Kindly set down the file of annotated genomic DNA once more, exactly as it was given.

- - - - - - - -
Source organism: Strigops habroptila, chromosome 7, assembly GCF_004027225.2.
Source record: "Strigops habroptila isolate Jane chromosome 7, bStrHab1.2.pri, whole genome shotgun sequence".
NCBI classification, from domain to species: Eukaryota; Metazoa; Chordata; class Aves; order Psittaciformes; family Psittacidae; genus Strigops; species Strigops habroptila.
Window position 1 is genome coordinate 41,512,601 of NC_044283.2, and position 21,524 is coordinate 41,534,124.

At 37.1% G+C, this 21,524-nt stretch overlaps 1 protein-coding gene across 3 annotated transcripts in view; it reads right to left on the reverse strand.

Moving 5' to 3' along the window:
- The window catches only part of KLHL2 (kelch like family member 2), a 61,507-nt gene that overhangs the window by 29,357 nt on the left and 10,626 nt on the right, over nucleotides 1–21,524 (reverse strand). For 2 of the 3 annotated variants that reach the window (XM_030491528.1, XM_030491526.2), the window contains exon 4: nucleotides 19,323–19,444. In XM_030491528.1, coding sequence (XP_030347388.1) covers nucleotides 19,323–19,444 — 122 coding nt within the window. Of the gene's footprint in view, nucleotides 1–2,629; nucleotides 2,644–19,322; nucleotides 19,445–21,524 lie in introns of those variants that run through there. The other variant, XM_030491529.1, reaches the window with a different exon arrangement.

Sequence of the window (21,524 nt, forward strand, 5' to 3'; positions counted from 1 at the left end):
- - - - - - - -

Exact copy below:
Source organism: Strigops habroptila, chromosome 7, assembly GCF_004027225.2.
Source record: "Strigops habroptila isolate Jane chromosome 7, bStrHab1.2.pri, whole genome shotgun sequence".
NCBI classification, from domain to species: Eukaryota; Metazoa; Chordata; class Aves; order Psittaciformes; family Psittacidae; genus Strigops; species Strigops habroptila.
Window position 1 is genome coordinate 41,512,601 of NC_044283.2, and position 21,524 is coordinate 41,534,124.

At 37.1% G+C, this 21,524-nt stretch overlaps 1 protein-coding gene across 3 annotated transcripts in view; it reads right to left on the reverse strand.

Moving 5' to 3' along the window:
- The window catches only part of KLHL2 (kelch like family member 2), a 61,507-nt gene that overhangs the window by 29,357 nt on the left and 10,626 nt on the right, over nucleotides 1–21,524 (reverse strand). For 2 of the 3 annotated variants that reach the window (XM_030491528.1, XM_030491526.2), the window contains exon 4: nucleotides 19,323–19,444. In XM_030491528.1, coding sequence (XP_030347388.1) covers nucleotides 19,323–19,444 — 122 coding nt within the window. Of the gene's footprint in view, nucleotides 1–2,629; nucleotides 2,644–19,322; nucleotides 19,445–21,524 lie in introns of those variants that run through there. The other variant, XM_030491529.1, reaches the window with a different exon arrangement.

Sequence of the window (21,524 nt, forward strand, 5' to 3'; positions counted from 1 at the left end):